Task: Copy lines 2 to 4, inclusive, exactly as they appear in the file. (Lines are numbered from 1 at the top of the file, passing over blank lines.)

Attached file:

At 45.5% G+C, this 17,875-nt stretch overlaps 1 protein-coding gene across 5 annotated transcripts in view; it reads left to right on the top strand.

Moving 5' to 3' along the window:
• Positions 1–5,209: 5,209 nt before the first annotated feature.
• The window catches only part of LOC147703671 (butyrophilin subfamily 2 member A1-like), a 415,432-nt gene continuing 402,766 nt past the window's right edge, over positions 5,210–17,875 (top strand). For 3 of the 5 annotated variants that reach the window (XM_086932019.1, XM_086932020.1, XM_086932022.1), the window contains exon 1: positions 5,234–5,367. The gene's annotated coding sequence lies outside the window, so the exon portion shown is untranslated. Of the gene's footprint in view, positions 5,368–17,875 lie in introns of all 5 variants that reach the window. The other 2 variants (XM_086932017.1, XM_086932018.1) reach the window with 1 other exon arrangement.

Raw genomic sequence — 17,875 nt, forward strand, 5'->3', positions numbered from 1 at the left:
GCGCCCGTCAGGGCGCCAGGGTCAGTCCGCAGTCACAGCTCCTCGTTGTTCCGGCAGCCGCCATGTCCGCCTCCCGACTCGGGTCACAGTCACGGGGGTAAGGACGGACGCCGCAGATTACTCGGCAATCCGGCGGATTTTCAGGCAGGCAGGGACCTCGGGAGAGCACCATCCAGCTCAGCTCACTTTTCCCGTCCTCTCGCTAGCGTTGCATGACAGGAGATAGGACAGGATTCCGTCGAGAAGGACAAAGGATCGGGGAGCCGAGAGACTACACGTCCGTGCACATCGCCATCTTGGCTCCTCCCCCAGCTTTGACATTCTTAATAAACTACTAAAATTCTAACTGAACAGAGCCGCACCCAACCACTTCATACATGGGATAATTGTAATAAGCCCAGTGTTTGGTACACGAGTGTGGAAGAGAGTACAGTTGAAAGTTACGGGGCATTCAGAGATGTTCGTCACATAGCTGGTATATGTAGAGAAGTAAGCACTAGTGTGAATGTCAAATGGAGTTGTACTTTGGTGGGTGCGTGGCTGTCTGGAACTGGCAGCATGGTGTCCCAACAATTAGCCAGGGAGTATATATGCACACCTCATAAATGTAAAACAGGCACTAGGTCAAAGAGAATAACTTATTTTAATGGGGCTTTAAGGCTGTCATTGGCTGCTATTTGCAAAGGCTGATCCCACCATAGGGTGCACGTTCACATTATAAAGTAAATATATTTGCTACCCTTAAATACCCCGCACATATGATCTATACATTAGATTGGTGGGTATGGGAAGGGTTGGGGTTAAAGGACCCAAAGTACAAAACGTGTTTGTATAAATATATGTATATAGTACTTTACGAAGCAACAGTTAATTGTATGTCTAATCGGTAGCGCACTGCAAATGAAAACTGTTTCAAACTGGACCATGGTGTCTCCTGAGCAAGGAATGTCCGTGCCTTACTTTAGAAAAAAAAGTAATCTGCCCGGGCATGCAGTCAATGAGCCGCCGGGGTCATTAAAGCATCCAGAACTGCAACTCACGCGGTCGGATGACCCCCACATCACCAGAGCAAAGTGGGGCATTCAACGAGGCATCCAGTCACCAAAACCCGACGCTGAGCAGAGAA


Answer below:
Moving 5' to 3' along the window:
• Positions 1–5,209: 5,209 nt before the first annotated feature.
• The window catches only part of LOC147703671 (butyrophilin subfamily 2 member A1-like), a 415,432-nt gene continuing 402,766 nt past the window's right edge, over positions 5,210–17,875 (top strand). For 3 of the 5 annotated variants that reach the window (XM_086932019.1, XM_086932020.1, XM_086932022.1), the window contains exon 1: positions 5,234–5,367. The gene's annotated coding sequence lies outside the window, so the exon portion shown is untranslated. Of the gene's footprint in view, positions 5,368–17,875 lie in introns of all 5 variants that reach the window. The other 2 variants (XM_086932017.1, XM_086932018.1) reach the window with 1 other exon arrangement.